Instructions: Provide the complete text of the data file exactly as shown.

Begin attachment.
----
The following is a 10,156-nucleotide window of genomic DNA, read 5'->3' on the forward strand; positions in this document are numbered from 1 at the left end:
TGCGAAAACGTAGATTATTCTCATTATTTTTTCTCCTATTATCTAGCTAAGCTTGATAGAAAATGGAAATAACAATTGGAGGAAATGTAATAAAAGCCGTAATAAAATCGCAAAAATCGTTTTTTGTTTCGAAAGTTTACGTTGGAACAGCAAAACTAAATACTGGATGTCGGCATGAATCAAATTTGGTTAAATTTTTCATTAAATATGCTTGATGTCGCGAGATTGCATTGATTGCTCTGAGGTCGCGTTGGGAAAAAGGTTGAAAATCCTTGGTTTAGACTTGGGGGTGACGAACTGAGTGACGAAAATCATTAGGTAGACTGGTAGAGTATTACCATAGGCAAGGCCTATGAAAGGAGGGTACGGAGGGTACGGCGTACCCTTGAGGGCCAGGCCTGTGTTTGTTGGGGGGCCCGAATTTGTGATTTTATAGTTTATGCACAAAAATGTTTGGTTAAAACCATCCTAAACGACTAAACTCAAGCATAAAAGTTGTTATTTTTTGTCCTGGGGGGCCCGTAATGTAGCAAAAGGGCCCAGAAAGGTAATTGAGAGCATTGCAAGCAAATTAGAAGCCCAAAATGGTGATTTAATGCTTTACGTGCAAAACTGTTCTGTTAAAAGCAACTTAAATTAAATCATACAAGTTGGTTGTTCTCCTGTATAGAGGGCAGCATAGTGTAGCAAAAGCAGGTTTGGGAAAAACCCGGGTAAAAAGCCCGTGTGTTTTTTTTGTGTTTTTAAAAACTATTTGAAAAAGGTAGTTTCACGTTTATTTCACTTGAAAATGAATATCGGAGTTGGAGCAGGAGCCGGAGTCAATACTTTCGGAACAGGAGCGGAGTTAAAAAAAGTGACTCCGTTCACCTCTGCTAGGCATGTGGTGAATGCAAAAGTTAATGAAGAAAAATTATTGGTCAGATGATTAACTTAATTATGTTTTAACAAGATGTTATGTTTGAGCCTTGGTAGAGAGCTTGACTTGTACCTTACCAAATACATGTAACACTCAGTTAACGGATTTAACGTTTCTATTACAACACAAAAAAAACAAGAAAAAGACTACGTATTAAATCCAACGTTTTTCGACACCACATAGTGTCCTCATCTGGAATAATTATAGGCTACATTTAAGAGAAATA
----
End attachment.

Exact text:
The following is a 10,156-nucleotide window of genomic DNA, read 5'->3' on the forward strand; positions in this document are numbered from 1 at the left end:
TGCGAAAACGTAGATTATTCTCATTATTTTTTCTCCTATTATCTAGCTAAGCTTGATAGAAAATGGAAATAACAATTGGAGGAAATGTAATAAAAGCCGTAATAAAATCGCAAAAATCGTTTTTTGTTTCGAAAGTTTACGTTGGAACAGCAAAACTAAATACTGGATGTCGGCATGAATCAAATTTGGTTAAATTTTTCATTAAATATGCTTGATGTCGCGAGATTGCATTGATTGCTCTGAGGTCGCGTTGGGAAAAAGGTTGAAAATCCTTGGTTTAGACTTGGGGGTGACGAACTGAGTGACGAAAATCATTAGGTAGACTGGTAGAGTATTACCATAGGCAAGGCCTATGAAAGGAGGGTACGGAGGGTACGGCGTACCCTTGAGGGCCAGGCCTGTGTTTGTTGGGGGGCCCGAATTTGTGATTTTATAGTTTATGCACAAAAATGTTTGGTTAAAACCATCCTAAACGACTAAACTCAAGCATAAAAGTTGTTATTTTTTGTCCTGGGGGGCCCGTAATGTAGCAAAAGGGCCCAGAAAGGTAATTGAGAGCATTGCAAGCAAATTAGAAGCCCAAAATGGTGATTTAATGCTTTACGTGCAAAACTGTTCTGTTAAAAGCAACTTAAATTAAATCATACAAGTTGGTTGTTCTCCTGTATAGAGGGCAGCATAGTGTAGCAAAAGCAGGTTTGGGAAAAACCCGGGTAAAAAGCCCGTGTGTTTTTTTTGTGTTTTTAAAAACTATTTGAAAAAGGTAGTTTCACGTTTATTTCACTTGAAAATGAATATCGGAGTTGGAGCAGGAGCCGGAGTCAATACTTTCGGAACAGGAGCGGAGTTAAAAAAAGTGACTCCGTTCACCTCTGCTAGGCATGTGGTGAATGCAAAAGTTAATGAAGAAAAATTATTGGTCAGATGATTAACTTAATTATGTTTTAACAAGATGTTATGTTTGAGCCTTGGTAGAGAGCTTGACTTGTACCTTACCAAATACATGTAACACTCAGTTAACGGATTTAACGTTTCTATTACAACACAAAAAAAACAAGAAAAAGACTACGTATTAAATCCAACGTTTTTCGACACCACATAGTGTCCTCATCTGGAATAATTATAGGCTACATTTAAGAGAAATA